gaming center will also be built on the same property but will be separate from Love’s. Love’s Travel Stops & Country Stores is headquartered in Oklahoma City. Founded in 1964, Love’s has more than 410 locations in 40 states. Love’s provides professional truck drivers and motorists with 24-hour access to clean and safe places to purchase gasoline, diesel fuel, travel items, electronics, snacks and more, as well as a selection of restaurant offerings. On-site Love’s Truck Tire Care centers offer roadside assistance, tire care and light mechanical services for professional truck drivers. Showers, CAT scales and other services for professional truck drivers are also available. Dorian said the new store location is ideal due to the I-44 traffic route. “Newcastle is an ideal location for a Love’s because of its location along I-44,” Dorian said. “We’ll be able to provide a safe place to park and rest for professional drivers coming into and out of Oklahoma City, as well as leisure travelers and residents.”

Auto Auction

From Page 12A

-Staff photo by Traci Chapman

Blanchard retailer The Cottage on Main is pictured above within one of the city’s shopping centers downtown.

Newcastle From Page 5A

several waterline upgrades in neighborhoods. “We have completed

most our infrastructure,” he said. “And now we have about a halfdozen water lines that will be upgraded in neighborhoods where there is growth still taking

place. We are also doing infrastructure designed to improve water capabilities on the north end of town.” Nazar said the City continues to look at ways to improve the standard of

living in Newcastle. “We are really working a on a variety of things that we hope will help improve the whole standard of living here in town,” he said.

Gomes said moving into the auction realm was a natural progression. “We have been doing cars our whole life,” Gomes said. “We own a car lot next door which made us decide to do this. Auto auction is what I have always wanted to do.” Gomes said they auction everything from automobiles to boats to RVs and campers. He said they have been averaging auctioning about 70 cars per week. “It has been great,” Gomes said. “It has been better than we expected being four months into it. Our goal is to average 150 to 200 cars a week. The public can come in here and get cars just like the dealers.” Gomes said they plan to move their auction office across the street but will continue to have the Thursday night auctions in their current location. Gomes said providing quality customer service is a key principle that his family business is built on. “Tri-City Auto Auction is built on a foundation of partnerships,” he said. “In today’s market we must be able to offer more than good service. One of the ways we do this is through personal, professional attention to every detail.” For more information call (405) 387-2233.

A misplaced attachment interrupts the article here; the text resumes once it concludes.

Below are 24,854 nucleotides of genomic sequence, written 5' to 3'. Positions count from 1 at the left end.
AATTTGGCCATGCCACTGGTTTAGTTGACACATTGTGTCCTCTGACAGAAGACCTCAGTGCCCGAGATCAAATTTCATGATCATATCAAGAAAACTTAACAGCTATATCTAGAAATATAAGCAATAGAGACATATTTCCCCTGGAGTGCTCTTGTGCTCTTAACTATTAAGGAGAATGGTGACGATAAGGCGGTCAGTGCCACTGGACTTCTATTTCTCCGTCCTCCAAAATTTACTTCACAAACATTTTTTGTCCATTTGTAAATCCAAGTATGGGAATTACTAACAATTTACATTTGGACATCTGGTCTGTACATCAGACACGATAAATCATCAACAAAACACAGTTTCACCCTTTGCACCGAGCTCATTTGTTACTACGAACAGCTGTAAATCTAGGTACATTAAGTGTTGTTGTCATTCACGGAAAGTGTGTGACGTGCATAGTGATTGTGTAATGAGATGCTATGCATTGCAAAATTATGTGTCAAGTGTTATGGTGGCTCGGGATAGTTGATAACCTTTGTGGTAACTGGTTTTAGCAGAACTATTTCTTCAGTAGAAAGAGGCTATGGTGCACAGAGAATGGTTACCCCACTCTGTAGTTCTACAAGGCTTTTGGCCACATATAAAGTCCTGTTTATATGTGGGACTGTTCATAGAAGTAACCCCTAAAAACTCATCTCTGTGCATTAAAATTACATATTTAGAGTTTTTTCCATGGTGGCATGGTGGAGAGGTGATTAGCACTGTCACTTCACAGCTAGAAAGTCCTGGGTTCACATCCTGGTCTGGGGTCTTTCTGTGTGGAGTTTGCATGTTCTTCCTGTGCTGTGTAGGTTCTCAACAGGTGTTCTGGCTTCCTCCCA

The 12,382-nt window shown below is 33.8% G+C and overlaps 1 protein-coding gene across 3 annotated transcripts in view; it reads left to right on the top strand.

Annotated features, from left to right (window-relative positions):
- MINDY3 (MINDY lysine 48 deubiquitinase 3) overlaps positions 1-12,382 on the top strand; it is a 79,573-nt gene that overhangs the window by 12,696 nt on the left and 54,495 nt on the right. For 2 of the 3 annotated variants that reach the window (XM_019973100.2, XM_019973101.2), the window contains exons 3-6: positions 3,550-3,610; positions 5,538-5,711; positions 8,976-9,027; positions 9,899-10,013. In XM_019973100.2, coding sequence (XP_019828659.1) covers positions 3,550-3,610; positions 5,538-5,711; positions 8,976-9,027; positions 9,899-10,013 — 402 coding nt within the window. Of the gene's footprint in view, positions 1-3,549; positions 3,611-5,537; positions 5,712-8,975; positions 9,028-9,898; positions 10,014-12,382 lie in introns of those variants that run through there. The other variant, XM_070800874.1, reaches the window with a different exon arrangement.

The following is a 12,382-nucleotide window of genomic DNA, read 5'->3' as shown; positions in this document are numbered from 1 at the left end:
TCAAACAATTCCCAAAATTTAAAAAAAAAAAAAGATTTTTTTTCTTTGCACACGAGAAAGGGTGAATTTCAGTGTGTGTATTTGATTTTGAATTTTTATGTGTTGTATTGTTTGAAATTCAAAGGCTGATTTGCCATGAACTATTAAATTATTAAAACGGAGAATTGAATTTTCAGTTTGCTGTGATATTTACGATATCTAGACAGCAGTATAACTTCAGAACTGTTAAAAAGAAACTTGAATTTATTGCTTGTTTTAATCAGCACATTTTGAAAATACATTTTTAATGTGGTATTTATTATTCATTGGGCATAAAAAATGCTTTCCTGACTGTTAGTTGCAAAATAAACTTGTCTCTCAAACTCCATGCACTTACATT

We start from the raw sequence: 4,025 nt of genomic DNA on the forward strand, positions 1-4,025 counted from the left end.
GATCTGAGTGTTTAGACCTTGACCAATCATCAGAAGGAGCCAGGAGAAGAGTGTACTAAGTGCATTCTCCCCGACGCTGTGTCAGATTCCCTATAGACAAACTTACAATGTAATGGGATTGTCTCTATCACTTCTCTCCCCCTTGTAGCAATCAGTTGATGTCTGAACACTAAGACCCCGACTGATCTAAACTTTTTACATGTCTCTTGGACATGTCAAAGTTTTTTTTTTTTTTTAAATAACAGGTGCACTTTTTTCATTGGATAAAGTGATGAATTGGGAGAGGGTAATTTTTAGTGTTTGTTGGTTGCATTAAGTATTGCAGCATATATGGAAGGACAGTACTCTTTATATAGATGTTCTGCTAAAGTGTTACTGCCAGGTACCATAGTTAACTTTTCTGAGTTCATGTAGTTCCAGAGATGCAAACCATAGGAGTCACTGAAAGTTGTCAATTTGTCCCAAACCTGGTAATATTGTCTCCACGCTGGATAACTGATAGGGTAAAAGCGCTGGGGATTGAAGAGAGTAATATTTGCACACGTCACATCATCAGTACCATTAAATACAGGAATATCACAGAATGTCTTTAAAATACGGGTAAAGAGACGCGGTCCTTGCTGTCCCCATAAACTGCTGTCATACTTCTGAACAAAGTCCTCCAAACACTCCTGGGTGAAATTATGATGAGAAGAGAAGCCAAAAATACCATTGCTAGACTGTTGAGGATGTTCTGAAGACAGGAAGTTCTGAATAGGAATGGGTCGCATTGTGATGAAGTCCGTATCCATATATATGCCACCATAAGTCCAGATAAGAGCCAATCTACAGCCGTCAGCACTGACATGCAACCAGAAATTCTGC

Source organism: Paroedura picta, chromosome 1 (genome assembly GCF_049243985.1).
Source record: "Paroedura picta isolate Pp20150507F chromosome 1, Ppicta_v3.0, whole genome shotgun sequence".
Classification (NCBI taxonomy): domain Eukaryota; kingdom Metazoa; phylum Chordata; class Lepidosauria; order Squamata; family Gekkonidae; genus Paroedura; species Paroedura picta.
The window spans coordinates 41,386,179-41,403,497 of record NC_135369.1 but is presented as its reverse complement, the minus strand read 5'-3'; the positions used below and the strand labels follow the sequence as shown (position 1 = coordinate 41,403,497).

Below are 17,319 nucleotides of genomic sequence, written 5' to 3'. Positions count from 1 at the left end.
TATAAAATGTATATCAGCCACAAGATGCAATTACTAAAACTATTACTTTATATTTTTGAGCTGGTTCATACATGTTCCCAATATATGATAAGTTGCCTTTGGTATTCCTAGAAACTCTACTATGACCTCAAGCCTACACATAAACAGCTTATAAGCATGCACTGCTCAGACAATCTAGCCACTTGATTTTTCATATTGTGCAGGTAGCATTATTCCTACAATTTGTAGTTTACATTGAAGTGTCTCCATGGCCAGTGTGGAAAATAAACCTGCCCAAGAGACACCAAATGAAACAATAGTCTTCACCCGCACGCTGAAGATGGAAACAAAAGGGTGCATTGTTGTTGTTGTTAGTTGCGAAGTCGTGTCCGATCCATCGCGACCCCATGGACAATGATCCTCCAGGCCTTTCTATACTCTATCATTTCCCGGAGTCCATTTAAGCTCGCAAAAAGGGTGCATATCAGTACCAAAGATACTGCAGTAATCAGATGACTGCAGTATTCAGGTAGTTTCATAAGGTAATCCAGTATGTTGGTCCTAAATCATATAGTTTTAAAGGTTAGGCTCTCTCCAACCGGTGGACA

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Blanchard

From Page 11A

and funding for those businesses. “We saw in the 2013 market report a strong need for BETA and the chamber to work with the city, as well as the advantages of reviewing ongoing studies, as well as some we had on the books – like one done in 2006 by Blanchard Planning Department that looked at our business climate and a separate report looking at retail options,” the city manager said. “Working together with all of this will help the city move forward with a balanced approach of residential, business and retail, and that helps us maintain a healthy economic outlook.” Although studies might not seem exciting to residents, things like that help to keep the city healthy, something some municipalities were struggling with as oil and gas industry saw a downturn, Floyd said. “It’s like a puzzle we’re all working on, full of challenges and the need for us all to work together,” Floyd said. “In Blanchard, we’re blessed to have a community that works together to do just that.”

-Provided photo

Construction workers are pictured working on a home in Blanchard in late February. Blanchard is a community blossoming thanks to a growing population and increased economic expansion.

NC Chamber From Page 12A

-Provided photo

The Newcastle Chamber held a ribbon cutting at the Newcastle Pentecostal Church recently. For more information on the Newcastle Chamber, go online to newcastleok.org.

there is an Onion Burger Café that is supposed to start construction this year. Some other new strip centers are coming as well.” Lore said she believes the Chickasaw Nation will be putting in around a 9,000 square foot gaming center next to the Love’s. She said new home construction is also on the rise. “We know we have a need for more houses out here,” Lore said. “There are several subdivisions that are coming online now and several other large parcels of land are now under contract. There will be more options for families who are looking to come out here and find a house. I think you will start to see our population grow in the next year or so.”


28 • TRI-CITY TODAY – MARCH 9, 2017

-Provided photo

A golfer at Blanchard’s Winter Creek Golf Course and Country Club eyes his drive during a golf tournament last summer.

Club From Page 14A -Provided photo

City officials are pictured during the groundbreaking of the Tuttle Soccer Complex which is expected to be open to the public before summer.